Joe Gagnon Responds to Michael Woodford, Ben Bernanke, and Others on the Risks and Power of Quantitative Easing: Friday Focus (December 20, 2013)
Morning Must-Read: Lane Kenworthy: America’s Social Democratic Future

Things to Read on the Morning of December 19, 2013


  1. Lane Kenworthy: America’s social democratic future: "The controversy surrounding the ACA shows no sign of ending.... The ACA represents another step on a long, slow, but steady journey away from the classical liberal capitalist state and toward a peculiarly American version of social democracy.... Powerful forces will continue to fight.. the resulting social insurance policies will emerge more gradually and be less universal, less efficient, and less effective.... But the opponents are fighting a losing battle and can only slow down and distort the final outcome.... Thanks to a combination of popular demand, technocratic supply, and gradually increasing national wealth, social democracy is the future of the United States."

  2. Nick Rowe: Worthwhile Canadian Initiative: Microfoundations we like vs microfoundations we can solve: "Take just one example... Calvo pricing.... Make one very small change.... Assume she visits... each firm once every n periods.... That's a different model... a nightmare to solve. Both those models are equally microfounded. Or equally not microfounded, because the fairy herself is, well, just... an ad hoc fairy... a metaphor for our ignorance about why the price of money (the reciprocal of the price level) doesn't behave like the prices of other financial assets.... The non-random fairy generates inflation-inertia and the random fairy doesn't. You get a sticky inflation rate, and not just a sticky price level, with the non-random fairy.... I can solve the first model, but I can't solve the second model.... I have three options... assume microfoundations I don't like... assume microfoundations I like... and wave my hands... write down an equation for an ad hoc Phillips Curve with inflation inertia, wave my hands..."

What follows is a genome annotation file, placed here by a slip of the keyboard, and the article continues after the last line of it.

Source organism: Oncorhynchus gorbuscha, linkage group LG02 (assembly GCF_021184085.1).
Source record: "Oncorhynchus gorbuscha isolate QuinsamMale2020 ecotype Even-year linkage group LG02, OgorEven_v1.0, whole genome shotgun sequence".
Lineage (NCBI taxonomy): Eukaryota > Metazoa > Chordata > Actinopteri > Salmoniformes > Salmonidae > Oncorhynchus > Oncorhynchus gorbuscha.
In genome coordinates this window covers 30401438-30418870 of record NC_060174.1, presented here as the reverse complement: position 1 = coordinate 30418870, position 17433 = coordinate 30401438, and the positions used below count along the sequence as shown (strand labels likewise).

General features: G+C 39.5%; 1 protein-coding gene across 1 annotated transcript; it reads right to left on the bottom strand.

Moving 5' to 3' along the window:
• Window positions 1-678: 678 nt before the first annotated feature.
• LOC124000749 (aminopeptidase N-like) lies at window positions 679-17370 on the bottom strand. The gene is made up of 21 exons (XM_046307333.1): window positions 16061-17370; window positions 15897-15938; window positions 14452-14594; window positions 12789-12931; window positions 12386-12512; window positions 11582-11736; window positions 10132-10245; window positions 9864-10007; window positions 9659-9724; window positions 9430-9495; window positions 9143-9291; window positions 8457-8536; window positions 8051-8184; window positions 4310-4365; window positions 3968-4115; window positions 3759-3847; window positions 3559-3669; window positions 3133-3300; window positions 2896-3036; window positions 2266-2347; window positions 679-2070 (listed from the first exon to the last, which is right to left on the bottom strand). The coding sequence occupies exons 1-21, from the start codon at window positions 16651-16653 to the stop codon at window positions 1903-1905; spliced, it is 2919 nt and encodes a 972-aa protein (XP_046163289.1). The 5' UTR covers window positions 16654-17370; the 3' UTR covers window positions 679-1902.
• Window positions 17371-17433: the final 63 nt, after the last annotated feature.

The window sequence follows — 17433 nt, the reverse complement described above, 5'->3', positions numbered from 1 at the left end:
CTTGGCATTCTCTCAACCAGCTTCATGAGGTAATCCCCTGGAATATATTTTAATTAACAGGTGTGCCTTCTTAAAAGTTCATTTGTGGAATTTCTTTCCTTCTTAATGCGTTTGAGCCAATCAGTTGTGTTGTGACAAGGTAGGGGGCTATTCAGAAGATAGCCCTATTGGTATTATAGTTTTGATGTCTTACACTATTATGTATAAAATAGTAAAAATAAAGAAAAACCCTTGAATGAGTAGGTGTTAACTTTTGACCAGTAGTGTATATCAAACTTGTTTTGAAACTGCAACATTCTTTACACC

3. Even from Maui, Mark Thoma * continues to direct me to very interesting things--in this case: *Simon Wren Lewis: More on the illusion of superiority: "An ad hoc but data-inspired modification to a microfounded model (what I call an eclectic model) can produce a better model than a fully microfounded model.... A misspecified model can produce bad policy. These misspecification errors may far outweigh any errors due to the Lucas critique.... Tony’s position is that policymakers in a hurry can do this eclectic stuff, but we academics should just focus on building better microfoundations.... First, building better microfoundations can take a very long time. Second, there is a great deal that academics can say using... useful models.... Go back to the 1970s.... [If] policymakers in the 1970s... wanted to devalue their currency because they felt it had become overvalued after a temporary burst of domestic inflation... microfounded models would have said there was no point.... Those using eclectic models with ad hoc price rigidities would have known better.... Should academic macroeconomists in the 1970s have left these policymakers to their own devices?..."